Last week, Republicans in the Senate rammed through a tax bill with the potential to massively reshape the country's economy. And while the nearly 500-page plan contains plenty good news for corporations and the wealthy, it also has the potential to affect middle and lower-class families in a not-so-positive way. Here are just three of the ways the GOP's tax plan could hurt families.
It's important to note that the tax bill still has to go through a few hurdles before becoming law. The Senate plan differs from the plan that passed the House of Representatives, and Congress will have to reconcile those two bills before sending an official plan to be signed by President Donald Trump. At least one senator, Susan Collins (R-Maine) has stated that she will not guarantee her support for the final version of the tax bill until she knows what's in it, according to The Hill. Still, it seems extremely likely that Republicans desperate to produce a legislative achievement will unite, and push the plan forward into law, according to Jim Tankersley and Alan Rappeport at The New York Times.
And many parts of the plan do sound good. Prominent Republicans are touting the GOP tax plan as a huge tax cut for all and a big win for the middle class, with Trump going so far as to say, in a speech, "The beating heart of our plan is a tax cut for working families." But as The Atlantic pointed out, the idea that the GOP tax plan will primarily help middle and lower class families is a big old myth.
No Long-Term Relief
Under the GOP tax plan, most families will get an initial tax cut. However, while the corporate tax cuts in the Senate plan are permanent, the bill has the individual ones expiring after 2025. And according to The Washington Post, an analysis from the official congressional nonpartisan analysts the Joint Committee on Taxation found that, by 2027, taxes would actually go up for families making between $10,000 and $75,000 a year under the Senate bill.
Wealthier Americans, however, would likely still be benefitting from that sweet, sweet corporate tax cut, and continuing to pay less, according to the same report.
Another way that the tax plan could hurt families is through the quality of public education. According to Quartz, a report from the Government Finance Officers Association found that public school budgets will likely be affected in huge ways under the Senate's new tax plan. It's a bit complicated but basically, the new plan would no longer allow people to deduct state and local taxes from their federal income taxes (another way this plan hurts middle and lower class families), and so the GFOA projects that citizens will pressure their towns to cut taxes. A popular place to slash budgets? Local schools.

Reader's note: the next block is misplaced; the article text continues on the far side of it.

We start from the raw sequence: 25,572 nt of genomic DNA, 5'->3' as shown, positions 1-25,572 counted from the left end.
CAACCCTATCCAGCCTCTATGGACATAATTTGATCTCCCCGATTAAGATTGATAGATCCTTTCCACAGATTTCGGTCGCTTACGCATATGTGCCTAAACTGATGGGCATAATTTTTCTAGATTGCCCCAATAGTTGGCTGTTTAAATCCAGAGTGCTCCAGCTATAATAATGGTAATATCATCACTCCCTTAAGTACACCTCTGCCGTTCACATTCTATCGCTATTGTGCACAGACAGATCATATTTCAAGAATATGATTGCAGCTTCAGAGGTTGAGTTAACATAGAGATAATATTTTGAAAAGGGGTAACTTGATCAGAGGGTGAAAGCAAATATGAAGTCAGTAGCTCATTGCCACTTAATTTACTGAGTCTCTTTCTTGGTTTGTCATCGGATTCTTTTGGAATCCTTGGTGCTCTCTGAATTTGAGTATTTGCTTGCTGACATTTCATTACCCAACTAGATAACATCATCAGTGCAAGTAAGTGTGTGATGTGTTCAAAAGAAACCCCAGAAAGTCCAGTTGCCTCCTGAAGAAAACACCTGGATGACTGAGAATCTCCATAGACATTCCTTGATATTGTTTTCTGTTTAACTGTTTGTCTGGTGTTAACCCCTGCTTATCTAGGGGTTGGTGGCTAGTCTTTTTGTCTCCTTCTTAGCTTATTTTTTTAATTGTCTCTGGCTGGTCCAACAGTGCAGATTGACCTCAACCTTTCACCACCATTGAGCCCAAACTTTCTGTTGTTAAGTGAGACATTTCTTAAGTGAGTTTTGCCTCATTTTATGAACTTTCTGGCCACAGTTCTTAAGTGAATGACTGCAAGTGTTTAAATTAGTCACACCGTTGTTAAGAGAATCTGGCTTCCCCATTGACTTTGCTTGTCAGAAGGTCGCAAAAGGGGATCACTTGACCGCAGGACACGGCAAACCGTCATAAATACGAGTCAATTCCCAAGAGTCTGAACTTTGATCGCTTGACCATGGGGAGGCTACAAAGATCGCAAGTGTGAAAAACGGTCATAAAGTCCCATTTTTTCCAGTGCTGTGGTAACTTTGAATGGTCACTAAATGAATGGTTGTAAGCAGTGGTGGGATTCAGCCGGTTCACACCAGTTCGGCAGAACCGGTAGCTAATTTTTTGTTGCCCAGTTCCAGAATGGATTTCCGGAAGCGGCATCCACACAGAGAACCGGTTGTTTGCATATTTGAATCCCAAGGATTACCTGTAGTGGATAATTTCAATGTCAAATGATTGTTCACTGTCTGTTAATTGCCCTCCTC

And if the certain parts of the House plan that aren't in the Senate bill stick around through conference committee, education could be affected even more. The House plan would no longer allow teachers to deduct the cost of school supplies up to $250, and would take away tuition waivers from graduate students, making the cost of a graduate education prohibitive to large swaths of current and future students. (The Senate plan would actually allow teachers to deduct up to $500 worth of school supplies, and does not include the graduate school provision.) All of that would add up to a decrease in the quality and quantity of education that less well-off kids would be able to get.
Then, there's health care. You may have thought it was safe, but the Senate version of the tax plan removes the individual mandate and, according to The Washington Post:
According to Vox, dropping the individual mandate "is the start of Obamacare collapse." If healthy (for now) people bow out of insurance that they don't want to bother paying for, premiums will rise as the remaining pool of people in the individual market needs more care. Then others who really do want insurance may be forced out because they can no longer afford the cost of their premiums. This could could hefty expenses to a family's budget.
According to CNN, the Senate bill does expand the Child Tax Credit, which aims to help families cover the cost of having children, from the current $1,000 to $2,000. That seems like an unequivocal bit of good news for familes! Oh wait, no. That extra $1,000 would not be available to the lowest-income families who need it most, if they don't end up owing federal income taxes.
All in all, the GOP tax plan does not seem to be the working class miracle that Republicans are promising. In fact, it just seems like it could very easily exacerbate our current income inequality.
There's still time to put the pressure on your representatives while the House and the Senate attempt to reconcile the two different bills. Calling is an effective way to register your thoughts on important legislation, so here's a directory to find your representative in the House, and here's the Senate directory.
And if all else fails, look to 2018, and the midterm elections.